Working with multiple team members in one unit benefits patients as they are able to receive seamless care. However, it is inevitable that team members will clash from time to time.

Based on previous studies, these workplace conflicts usually occur due to miscommunication and poor collaboration among the healthcare providers which finally results in unproductive teamwork (Andrew, 1999; Ramsay, 2001). In this article, we address the techniques that can be used to resolve these clashes.

Open communication


Poor open communication between doctors and nurses have been identified as a main cause of conflict. As a part of the team, both doctors and nurses are responsible for open and professional communication. A friendly environment in the workplace is needed where team members respect each another’s ideas, openly share information and keep one another informed.

Indeed, good team members treat their colleagues with respect, listen to what other staff members say without interruption, and are honest while communicating. Even in a clinic setting, doctors and nurses must share any unusual diagnostic findings and convey all important information regarding the patient’s progress. This is in line with the core element of efficient communication which is clarifying what others are saying and building on the merits of coworkers’ ideas (Tomey, 2004). That is why, open communication between the health care team members is critical to the collaborative relationship.

Interdisciplinary collaboration


Interdisciplinary involvement is necessary as most healthcare processes involve more than one discipline. A study by Tschannen (2004) among a sample of 71 registered nurses and 34 physicians in a Midwest hospital, showed that nurse-doctor collaboration improves patient outcomes. Also, it was found that the organisation plays an important role in creating an environment and culture that values and promotes collaboration. However, all decisions made may not require collaboration. All you need to do is to use your judgment and critical thinking to decide what problems are complex and require a collaborative process. Apart from that, to encourage collaboration, the head nurse or manager can place the representatives of the various disciplines together in practice projects, in-service programs, conferences, and staff meetings.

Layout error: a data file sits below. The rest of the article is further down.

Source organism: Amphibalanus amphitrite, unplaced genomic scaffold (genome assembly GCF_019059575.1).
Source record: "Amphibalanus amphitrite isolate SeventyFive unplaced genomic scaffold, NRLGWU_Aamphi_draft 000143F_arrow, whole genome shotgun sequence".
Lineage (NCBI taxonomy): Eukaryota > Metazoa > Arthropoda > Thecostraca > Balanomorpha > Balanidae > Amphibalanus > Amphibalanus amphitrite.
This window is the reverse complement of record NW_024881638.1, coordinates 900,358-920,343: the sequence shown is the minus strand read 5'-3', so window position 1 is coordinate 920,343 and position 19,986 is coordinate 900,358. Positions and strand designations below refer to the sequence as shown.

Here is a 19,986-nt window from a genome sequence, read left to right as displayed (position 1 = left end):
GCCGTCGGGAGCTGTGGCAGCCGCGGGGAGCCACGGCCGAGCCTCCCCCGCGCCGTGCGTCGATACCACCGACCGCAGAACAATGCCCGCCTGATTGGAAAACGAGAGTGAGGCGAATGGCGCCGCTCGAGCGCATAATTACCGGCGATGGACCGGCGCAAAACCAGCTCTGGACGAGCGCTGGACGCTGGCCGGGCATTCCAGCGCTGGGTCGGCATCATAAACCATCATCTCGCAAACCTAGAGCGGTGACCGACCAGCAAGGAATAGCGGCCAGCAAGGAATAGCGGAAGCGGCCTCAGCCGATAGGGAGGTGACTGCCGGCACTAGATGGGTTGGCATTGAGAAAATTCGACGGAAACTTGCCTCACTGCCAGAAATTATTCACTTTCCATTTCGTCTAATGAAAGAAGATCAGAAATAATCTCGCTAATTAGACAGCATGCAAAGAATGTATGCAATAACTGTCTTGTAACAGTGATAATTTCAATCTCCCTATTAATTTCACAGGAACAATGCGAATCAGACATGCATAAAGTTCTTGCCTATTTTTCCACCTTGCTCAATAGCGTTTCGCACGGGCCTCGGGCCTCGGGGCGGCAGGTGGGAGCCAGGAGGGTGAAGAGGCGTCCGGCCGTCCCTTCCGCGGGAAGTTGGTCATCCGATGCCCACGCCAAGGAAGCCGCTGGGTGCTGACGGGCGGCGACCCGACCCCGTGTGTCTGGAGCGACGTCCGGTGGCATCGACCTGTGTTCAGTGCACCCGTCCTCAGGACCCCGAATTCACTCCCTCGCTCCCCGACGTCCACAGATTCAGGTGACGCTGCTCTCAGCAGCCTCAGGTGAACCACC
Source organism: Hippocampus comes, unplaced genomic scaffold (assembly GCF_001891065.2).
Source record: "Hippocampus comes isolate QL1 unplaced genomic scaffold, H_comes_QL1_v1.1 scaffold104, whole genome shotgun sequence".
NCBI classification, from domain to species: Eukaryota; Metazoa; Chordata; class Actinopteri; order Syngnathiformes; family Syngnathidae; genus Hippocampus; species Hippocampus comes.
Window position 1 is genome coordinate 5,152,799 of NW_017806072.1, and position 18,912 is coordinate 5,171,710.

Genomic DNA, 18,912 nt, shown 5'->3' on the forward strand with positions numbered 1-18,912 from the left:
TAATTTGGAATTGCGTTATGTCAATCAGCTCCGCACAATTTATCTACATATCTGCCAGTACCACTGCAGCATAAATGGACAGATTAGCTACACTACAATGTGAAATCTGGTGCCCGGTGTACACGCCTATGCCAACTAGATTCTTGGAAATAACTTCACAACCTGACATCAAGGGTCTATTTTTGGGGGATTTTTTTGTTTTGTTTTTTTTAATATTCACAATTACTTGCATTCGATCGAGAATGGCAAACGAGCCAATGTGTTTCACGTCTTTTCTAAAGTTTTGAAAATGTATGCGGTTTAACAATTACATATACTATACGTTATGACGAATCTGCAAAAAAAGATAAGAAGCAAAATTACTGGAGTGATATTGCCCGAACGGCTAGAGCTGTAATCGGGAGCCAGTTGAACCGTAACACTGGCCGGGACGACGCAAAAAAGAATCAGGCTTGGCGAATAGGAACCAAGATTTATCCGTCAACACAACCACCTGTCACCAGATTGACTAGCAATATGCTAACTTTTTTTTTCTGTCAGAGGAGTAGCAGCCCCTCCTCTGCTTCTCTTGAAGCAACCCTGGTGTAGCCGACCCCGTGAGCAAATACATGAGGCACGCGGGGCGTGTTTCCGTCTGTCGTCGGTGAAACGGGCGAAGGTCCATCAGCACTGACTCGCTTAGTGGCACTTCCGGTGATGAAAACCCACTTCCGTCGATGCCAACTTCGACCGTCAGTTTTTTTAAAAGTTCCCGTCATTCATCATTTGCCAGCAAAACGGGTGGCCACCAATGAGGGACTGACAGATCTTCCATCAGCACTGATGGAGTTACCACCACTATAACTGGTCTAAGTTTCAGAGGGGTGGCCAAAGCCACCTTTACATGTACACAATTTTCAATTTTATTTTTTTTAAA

Leadership ability


To be a part of interdisciplinary teams, nurses need to demonstrate greater leadership ability. The best way to enhance your leadership skill is via continuous education. It is impossible to remain knowledgeable about current medical and nursing practice trends without on-going education. The manager can also provide a variety of learning opportunities to staff members so that they can remain competent in their practices. This involves planning in-service programs, sending staff to continuing education classes and professional conferences, and having staffs present the case studies during staff meetings.

In brief, workplace conflicts are commonplace. But, they can be avoided by improving the relationship between doctors and nurses. Unresolved workplace conflicts can contribute to occupational stress, job dissatisfaction and high turnover rates which ultimately affects the quality of care that the patients receive. Thus, to overcome these conflicts, both parties must work together as a team and understand that their ultimate goal is the same – to provide the best care to their patients. MIMS

Read more:
The doctor-doctor relationship
A rise in nurses taking over doctors' responsibilities
5 Important Qualities looked for in Head Nurse
5 ways to improve your health in the workplace

Sources:
Andrew, L.B. (1999). Conflict management, prevention, and resolution in medical settings. Physician Exec. 25(4):38–42Ramsay, M. A. E. (2001).
Conflict in the health care workplace. Proceedings (Baylor University. Medical Center. 14(2), 138–139. Retrieved from, http://www.ncbi.nlm.nih.gov/pmc/articles/PMC1291328/Tomey, M.A. (2004).
Guide to nursing management and leadership. Ed 7. St. Louis, Mosby.Tschannen, D. (2004).
The effect of individual characteristics on perceptions of collaboration in the work environment. Medsurg Nurs. 13(5); 312.